State of Mind

Keeping a damaged brain alive may be the greatest act of friendship.

By G.W. Miller III
Add Comment Add Comment | Comments: 5 | Posted Nov. 12, 2008

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Heart to Hardt: Daniel Curcio (left) cares for friend and roomate Yeremiah seven days a week. photo by G.W. Miller III

Keeping a damaged brain alive may be the greatest act of friendship.

Daniel Curcio strolls around the bright room decorated in domestic bliss--spice racks on the wall, stainless steel pots and pans dangling from the ceiling, and hanging over the kitchen sink, a simple white ceramic plate that reads, "HOME IS WHERE THE LOVE IS."

He holds the phone to his ear, glances in my direction, and states, "I'll send Yeremiah down to pick up the pizza."

I look at Yeremiah Hardt. He sits at the kitchen table with a smirk on his face.

"Alone?" I ask.

"Yeah," Hardt answers. "It's independence training."

And despite the picture-perfect setting and the fa�ade of normalcy, I slowly begin to understand the difficulties that cloud this unusual relationship: a five-minute trip to the corner pizza shop could be a perilous adventure.


When he was 5 years old, Hardt, now 31, tumbled into his family's frozen pool and became trapped under the ice for more than 20 minutes.

Doctors declared him dead. He spent five months in a coma.

When he finally awoke, he could barely talk and his brain failed to function properly.

"My parents refused to believe that I had a disability," Hardt says in his stilted voice, each consonant sounding as if his tongue clings to the top of his mouth for an extra split second.

They forced him to attend public schools, where he struggled, alone, in near silence. He graduated from high school at the age of 21 after years of suffering the abuses of his teenaged peers.

Until he met Curcio, Hardt was practically non-verbal for 20 years.


During Equality Forum in 2003, Curcio, a 38-year-old South Philly native and former Marine, scanned the crowd at Kahn Park, at 11th and Pine, and spotted Hardt.

"I thought it was going to be something romantic," Curcio tells me.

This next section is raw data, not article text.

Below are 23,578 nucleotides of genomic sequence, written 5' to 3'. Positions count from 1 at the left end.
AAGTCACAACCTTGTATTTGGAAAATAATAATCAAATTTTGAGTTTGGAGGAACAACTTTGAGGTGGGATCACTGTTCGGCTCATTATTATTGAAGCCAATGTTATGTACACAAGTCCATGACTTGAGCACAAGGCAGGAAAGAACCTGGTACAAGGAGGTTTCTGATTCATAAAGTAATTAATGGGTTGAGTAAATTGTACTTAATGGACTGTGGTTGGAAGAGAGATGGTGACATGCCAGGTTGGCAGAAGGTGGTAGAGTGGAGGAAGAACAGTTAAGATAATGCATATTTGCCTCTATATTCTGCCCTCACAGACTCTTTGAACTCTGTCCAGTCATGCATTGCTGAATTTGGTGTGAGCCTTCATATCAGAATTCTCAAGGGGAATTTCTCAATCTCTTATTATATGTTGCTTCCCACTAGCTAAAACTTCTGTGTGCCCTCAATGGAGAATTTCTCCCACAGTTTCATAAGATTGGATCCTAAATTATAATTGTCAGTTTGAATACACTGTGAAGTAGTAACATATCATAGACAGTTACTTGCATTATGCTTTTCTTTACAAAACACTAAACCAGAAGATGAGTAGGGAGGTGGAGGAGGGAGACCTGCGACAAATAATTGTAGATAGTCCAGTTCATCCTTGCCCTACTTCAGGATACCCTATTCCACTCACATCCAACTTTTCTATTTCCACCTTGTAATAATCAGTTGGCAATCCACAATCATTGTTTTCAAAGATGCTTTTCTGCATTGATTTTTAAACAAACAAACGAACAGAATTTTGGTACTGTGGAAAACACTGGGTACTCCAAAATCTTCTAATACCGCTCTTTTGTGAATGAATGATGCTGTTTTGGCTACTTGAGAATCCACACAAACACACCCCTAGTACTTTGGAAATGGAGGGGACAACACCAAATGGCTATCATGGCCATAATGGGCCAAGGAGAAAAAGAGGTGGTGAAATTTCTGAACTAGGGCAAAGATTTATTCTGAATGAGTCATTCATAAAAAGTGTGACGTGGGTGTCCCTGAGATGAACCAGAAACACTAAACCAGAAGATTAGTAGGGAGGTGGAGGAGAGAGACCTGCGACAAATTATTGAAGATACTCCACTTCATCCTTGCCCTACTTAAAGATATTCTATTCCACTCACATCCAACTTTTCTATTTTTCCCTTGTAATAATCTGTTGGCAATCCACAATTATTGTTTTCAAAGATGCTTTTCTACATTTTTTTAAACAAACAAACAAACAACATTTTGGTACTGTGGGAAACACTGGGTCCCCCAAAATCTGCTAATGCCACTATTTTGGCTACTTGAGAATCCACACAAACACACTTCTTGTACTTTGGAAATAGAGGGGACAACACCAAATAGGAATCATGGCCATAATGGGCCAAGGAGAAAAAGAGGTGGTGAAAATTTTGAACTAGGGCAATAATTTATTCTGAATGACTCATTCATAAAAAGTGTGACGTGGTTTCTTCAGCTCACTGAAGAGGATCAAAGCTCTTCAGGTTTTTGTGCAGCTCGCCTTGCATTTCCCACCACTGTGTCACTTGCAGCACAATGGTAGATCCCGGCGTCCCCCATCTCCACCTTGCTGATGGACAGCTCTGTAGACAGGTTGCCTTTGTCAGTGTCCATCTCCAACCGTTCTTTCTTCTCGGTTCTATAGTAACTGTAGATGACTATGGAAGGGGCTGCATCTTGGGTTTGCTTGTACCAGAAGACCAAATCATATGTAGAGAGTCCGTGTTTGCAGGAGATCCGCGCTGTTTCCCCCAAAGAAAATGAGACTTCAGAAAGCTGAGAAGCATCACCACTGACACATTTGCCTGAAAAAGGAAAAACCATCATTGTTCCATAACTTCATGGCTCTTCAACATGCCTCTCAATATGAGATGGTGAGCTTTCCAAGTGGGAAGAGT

He realized that Hardt had a disability of some sort. But because Hardt is so quiet and affable Curcio didn't realize the extent of the damage. The two began dating.

Within a few weeks, Hardt moved into Curcio's apartment near Ninth and Clinton. The intimacy of the small apartment quickly cast a light on the severity of Hardt's neurological damage. His brain had been steadily deteriorating since his near-death experience.

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COMMENTS

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1. David said... on Dec 11, 2008 at 04:55AM

“I want to meet you more than ever. I'm very moved.”

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2. Daniel said... on Dec 13, 2008 at 10:34PM

“Thank you David! I don't know who you want to meet but both of us are on Face Book.”

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3. K. Burns said... on Dec 27, 2008 at 08:24AM

“Hello Dan, you both are very inspirational and i wish you both all the luck there is! ”

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4. Daniel said... on Dec 29, 2008 at 05:19PM

“Thanks man...Thank you for everything :) You should stop over sometime.”

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5. Me said... on Feb 5, 2009 at 08:36AM

“Why were you not receiving overtime? Is it because you were and independent or did you work for an agency? According to Pennsylvania State laws you are required to receive overtime after 40 hours, not sure what other states are but you may want to check into this. You can file a complaint with the Department of Labor. Also, Insurance is available from some home care agencies. Facts show that most PCAs do not choose the insurance and the cost is cheaper than you were paying.”

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